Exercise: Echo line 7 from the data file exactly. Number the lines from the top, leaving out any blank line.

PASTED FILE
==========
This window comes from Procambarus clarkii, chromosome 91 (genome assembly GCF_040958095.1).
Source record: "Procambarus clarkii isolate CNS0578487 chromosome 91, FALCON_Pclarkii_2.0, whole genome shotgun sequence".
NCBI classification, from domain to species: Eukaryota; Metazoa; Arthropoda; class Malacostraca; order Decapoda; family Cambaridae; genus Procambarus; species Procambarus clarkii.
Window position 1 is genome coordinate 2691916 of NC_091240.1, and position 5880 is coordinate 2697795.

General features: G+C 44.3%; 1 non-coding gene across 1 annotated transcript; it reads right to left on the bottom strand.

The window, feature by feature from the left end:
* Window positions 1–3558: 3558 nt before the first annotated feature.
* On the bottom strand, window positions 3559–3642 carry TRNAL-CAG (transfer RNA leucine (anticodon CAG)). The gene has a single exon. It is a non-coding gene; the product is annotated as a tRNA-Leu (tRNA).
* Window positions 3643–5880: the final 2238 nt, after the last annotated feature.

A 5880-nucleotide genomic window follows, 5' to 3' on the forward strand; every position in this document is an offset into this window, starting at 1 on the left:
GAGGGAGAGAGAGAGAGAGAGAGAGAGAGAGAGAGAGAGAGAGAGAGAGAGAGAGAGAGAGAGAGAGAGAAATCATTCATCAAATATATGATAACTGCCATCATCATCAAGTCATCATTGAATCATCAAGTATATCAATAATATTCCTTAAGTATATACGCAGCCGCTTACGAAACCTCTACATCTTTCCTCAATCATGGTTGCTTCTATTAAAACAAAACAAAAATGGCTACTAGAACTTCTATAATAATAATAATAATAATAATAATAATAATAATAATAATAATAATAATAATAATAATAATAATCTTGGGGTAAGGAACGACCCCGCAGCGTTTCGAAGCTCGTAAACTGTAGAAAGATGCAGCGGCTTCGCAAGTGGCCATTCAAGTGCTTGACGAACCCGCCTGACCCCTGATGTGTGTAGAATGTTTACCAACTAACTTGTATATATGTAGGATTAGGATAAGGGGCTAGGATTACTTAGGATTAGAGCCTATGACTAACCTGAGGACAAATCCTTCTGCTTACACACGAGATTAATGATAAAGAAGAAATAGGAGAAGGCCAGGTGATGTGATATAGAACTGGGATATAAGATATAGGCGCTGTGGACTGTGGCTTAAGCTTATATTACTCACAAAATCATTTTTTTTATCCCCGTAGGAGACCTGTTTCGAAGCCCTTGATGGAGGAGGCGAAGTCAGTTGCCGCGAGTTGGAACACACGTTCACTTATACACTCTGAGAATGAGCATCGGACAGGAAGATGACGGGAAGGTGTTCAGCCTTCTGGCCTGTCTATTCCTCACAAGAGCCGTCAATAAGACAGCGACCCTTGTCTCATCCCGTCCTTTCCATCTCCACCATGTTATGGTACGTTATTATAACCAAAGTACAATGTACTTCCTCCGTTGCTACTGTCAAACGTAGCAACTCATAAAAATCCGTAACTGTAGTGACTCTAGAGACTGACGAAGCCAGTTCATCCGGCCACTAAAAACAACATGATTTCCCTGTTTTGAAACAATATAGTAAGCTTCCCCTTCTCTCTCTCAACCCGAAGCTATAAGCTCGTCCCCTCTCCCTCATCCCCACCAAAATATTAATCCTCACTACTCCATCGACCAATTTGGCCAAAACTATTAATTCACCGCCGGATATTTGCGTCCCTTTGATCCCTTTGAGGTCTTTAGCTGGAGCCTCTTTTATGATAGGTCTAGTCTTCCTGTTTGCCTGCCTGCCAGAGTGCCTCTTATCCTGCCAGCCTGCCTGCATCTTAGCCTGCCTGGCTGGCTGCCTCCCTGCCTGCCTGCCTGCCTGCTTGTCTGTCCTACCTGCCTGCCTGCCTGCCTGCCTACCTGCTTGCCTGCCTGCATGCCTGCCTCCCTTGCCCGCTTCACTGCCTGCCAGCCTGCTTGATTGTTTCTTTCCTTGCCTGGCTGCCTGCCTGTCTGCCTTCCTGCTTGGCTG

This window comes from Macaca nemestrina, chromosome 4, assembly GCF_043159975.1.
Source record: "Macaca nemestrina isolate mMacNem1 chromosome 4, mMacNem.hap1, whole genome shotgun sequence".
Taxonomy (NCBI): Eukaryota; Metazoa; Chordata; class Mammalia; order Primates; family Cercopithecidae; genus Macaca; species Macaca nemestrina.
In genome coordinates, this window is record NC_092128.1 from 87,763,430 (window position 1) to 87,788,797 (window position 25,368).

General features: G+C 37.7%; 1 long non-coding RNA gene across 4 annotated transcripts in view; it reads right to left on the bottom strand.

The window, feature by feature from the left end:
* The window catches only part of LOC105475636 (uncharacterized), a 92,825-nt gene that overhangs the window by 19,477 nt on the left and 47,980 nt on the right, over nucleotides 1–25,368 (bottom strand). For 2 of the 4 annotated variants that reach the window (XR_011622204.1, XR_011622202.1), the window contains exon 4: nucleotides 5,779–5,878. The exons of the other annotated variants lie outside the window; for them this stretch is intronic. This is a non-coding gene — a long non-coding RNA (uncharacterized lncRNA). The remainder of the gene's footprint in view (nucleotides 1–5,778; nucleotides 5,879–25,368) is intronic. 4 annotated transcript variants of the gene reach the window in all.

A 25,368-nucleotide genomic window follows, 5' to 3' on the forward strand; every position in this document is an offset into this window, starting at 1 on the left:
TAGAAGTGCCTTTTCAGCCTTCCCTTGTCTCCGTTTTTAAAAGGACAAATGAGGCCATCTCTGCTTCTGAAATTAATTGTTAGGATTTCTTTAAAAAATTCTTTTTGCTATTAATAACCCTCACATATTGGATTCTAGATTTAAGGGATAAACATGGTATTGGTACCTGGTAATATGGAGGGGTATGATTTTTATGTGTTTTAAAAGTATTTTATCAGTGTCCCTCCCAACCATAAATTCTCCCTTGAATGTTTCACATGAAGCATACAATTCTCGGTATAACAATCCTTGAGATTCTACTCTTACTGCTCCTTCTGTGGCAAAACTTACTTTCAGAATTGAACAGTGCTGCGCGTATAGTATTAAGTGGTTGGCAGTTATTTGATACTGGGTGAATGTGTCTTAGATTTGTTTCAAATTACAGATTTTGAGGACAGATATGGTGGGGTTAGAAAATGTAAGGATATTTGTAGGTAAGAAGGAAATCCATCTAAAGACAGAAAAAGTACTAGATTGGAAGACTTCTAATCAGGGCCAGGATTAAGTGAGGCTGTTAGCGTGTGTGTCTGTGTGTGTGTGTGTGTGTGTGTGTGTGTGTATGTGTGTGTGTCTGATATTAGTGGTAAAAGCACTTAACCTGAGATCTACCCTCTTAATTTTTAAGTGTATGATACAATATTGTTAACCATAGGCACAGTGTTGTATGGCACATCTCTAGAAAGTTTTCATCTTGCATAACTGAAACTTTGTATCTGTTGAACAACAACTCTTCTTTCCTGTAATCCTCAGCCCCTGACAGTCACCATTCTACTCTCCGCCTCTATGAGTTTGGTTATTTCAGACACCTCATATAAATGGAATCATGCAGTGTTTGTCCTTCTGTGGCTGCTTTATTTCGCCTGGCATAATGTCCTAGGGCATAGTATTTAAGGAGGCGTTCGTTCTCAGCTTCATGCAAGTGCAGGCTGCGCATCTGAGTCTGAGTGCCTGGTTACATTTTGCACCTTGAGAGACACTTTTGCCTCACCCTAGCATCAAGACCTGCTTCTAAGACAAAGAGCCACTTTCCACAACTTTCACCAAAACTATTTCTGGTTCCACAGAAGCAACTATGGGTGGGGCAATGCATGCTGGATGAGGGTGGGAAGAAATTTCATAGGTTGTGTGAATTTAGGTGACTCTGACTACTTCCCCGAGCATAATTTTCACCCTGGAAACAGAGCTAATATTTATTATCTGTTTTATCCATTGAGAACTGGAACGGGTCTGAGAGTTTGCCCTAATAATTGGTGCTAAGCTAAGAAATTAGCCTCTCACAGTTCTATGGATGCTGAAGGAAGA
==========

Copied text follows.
* Window positions 1–3558: 3558 nt before the first annotated feature.